10. 13. Pleural effusion
    11. 14. Pulmonary Edema
    12. 15. What about labs and EKG? <ul><li>Lack sensitivity and specificity </li></ul><ul><ul><li>Occasionally you might see an elevated AST/ALT or prerenal azotemia </li></ul></ul><ul><ul><li>EKG may show ischemia or previous MI, dysrhythmias, etc. </li></ul></ul>
    13. 16. Natriuretic peptides <ul><li>70 y/o M presents with respiratory distress. His 02 saturations are in the 70’s, he has mild retractions, and breath sounds are difficult to auscultate. </li></ul><ul><ul><li>Is this CHF or COPD? </li></ul></ul><ul><li>A BNP of <100 almost entirely excludes CHF </li></ul>
    14. 17. What else looks like acute CHF?
    15. 18. TREAT! <ul><li>70 y/o M presents with respiratory distress. His 02 saturations are in the 70’s, he has mild retractions, and breath sounds are difficult to auscultate. </li></ul>
    16. 19. Airway Management <ul><li>Airway management supercedes all other priorities in these patients, particularly those who are critically ill. </li></ul><ul><li>Hypoxia is a greater risk than hypercarbia so CO2 retention is not an immediate concern </li></ul><ul><li>What is the best way to manage the airway? </li></ul>
    17. 20. Intubation vs NIPPV <ul><li>Intubation </li></ul><ul><li>Typically for those in severe distress or those who are non-cooperative. </li></ul><ul><li>BiPAP/CPAP </li></ul><ul><li>May decrease the need for intubations, but no significant change in mortality </li></ul>
    18. 21. Pressure Control <ul><li>Systolic pressure acceptable? </li></ul><ul><ul><li>Start nitroglycerin (0.4 mg PO q2-3 min) </li></ul></ul><ul><ul><li>Nitrospray: Single spray (0.4 mg) up to a max of 1.2 mg Ointment: Apply 1-2 inches of nitropaste to chest wall IV: Start at 20 mcg/min IV and rate to effect in 5-10 mcg increments q3-5min </li></ul></ul><ul><ul><li>Not working?  IV nitroprusside may be required </li></ul></ul><ul><li>The failing heart is sensitive to increases in afterload; these measures alleviate the pulmonary edema from CHF. </li></ul>
    19. 22. Don’t venodilate when…. <ul><li>Preload dependent states exist such as; </li></ul><ul><ul><li>Right ventricular infarct </li></ul></ul><ul><ul><li>Critical aortic stenosis </li></ul></ul><ul><ul><li>Volume depletion </li></ul></ul>
    20. 23. Most require only oxygen, blood pressure control, and diuresis -Vasoconstricted patients require vasodilators. -Congested patients required diuretics ★ Diastolic HF patients respond better to BP management than diuresis
    21. 24. Diuresis <ul><li>First line therapy is a diuretic such as furosemide. </li></ul><ul><ul><li>10-20 mg IV for symptomatic CHF and diuretic naïve. 40-80 mg IV for patients already using diuretics 80-120 mg IV for patients whose symptoms are refractory to the initial dose after 1 h of its administration </li></ul></ul><ul><li>Metolazone, a thiazide diuretic, can be added for effect. </li></ul>
    22. 25. If hypotensive… <ul><li>Inotropes including dobutamine and dopamine are used primarily </li></ul><ul><ul><li>Dopamine starts at 5 mcg/kg/min IV and increase at 5 mcg/kg/min increments to a 20 mcg/kg/min dose </li></ul></ul><ul><ul><li>Dobutamine starts at 2.5 mcg/kg/min IV; generally therapeutic in the range of 10-40 mcg/kg/min </li></ul></ul>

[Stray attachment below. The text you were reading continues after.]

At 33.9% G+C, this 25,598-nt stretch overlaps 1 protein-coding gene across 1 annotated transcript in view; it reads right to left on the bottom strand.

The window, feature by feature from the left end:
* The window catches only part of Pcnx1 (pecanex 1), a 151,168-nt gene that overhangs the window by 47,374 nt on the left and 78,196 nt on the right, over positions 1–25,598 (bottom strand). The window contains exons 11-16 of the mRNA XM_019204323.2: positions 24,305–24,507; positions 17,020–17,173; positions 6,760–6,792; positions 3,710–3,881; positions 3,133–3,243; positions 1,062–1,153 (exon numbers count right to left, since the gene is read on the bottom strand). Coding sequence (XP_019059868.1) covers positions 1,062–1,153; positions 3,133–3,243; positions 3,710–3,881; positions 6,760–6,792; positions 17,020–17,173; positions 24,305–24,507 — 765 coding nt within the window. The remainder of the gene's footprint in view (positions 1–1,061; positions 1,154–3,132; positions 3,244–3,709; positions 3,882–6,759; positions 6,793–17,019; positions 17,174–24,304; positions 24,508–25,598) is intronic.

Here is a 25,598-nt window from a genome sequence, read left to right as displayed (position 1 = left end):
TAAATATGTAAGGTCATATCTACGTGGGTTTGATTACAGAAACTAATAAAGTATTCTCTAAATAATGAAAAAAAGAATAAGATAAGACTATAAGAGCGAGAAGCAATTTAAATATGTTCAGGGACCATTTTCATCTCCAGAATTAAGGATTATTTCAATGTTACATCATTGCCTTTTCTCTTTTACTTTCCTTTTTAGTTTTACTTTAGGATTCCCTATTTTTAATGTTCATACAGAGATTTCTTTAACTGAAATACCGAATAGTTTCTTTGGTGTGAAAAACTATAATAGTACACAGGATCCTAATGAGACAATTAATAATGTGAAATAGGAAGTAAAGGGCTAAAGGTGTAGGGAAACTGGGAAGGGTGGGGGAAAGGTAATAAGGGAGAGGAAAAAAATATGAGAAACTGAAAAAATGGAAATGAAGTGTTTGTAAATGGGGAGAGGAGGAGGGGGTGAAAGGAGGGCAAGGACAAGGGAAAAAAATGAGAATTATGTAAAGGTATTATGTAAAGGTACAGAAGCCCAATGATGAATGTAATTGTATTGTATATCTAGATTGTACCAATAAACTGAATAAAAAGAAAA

23. 26. Admit or go home? <ul><li>With few exceptions, most patients presenting with symptoms of CHF require admission. Those who respond well to initial interventions may require only basic ward admission with telemetry. </li></ul><ul><li>Those who had a gradual onset dyspnea, rapid response to therapy, good oxygen saturations, and ACS/MI unlikely as the inciting event may be stable for discharge </li></ul>
    24. 27. In conclusion <ul><li>Airway management is goal </li></ul><ul><ul><li>IF NIPPV easily available, begin immediately and monitor for progress or decline </li></ul></ul><ul><li>Control Pressure </li></ul><ul><ul><li>Use nitroglycerin and titrate to effect </li></ul></ul><ul><ul><li>If known diastolic CHF, attempt to reduce afterload </li></ul></ul><ul><li>Pressor support if hypotensive </li></ul><ul><ul><li>Dobutamine/dopamine </li></ul></ul>
    25. 28. References <ul><li>Mueller C, Laule-Kilian K, Frana B, et al. Use of B-type natriuretic peptide in the management of acute dyspnea in patients with pulmonary disease.  Am Heart J . Feb 2006;151(2):471-7.  </li></ul><ul><li>Grossman, S. Congestive Heart Failure and Pulmonary Edema. Emedicine.medscape.com. Accessed 28Aug2010 </li></ul><ul><li>Steinhart B, Thorpe KE, Bayoumi AM, Moe G, Januzzi JL Jr, Mazer CD. Improving the diagnosis of acute heart failure using a validated prediction model.  J Am Coll Cardiol . Oct 13 2009;54(16):1515-21. </li></ul><ul><li>Collins SP, Lindsell CJ, Storrow AB. Prevalence of negative chest radiography results in the emergency department patient with decompensated heart failure.  Ann Emerg Med . Jan 2006;47(1):13-8 </li></ul><ul><li>Lin M, Yang YF, Chiang HT. Reappraisal of continuous positive airway pressure therapy in acute cardiogenic pulmonary edema. Short-term results and long-term follow-up.  Chest . May 1995;107(5):1379-86. </li></ul><ul><li>Tintinalli, JE. Congestive Heart Failure and Acute Pulmonary Edema. Emergency Medicine 6 th Edition. 364-372 </li></ul>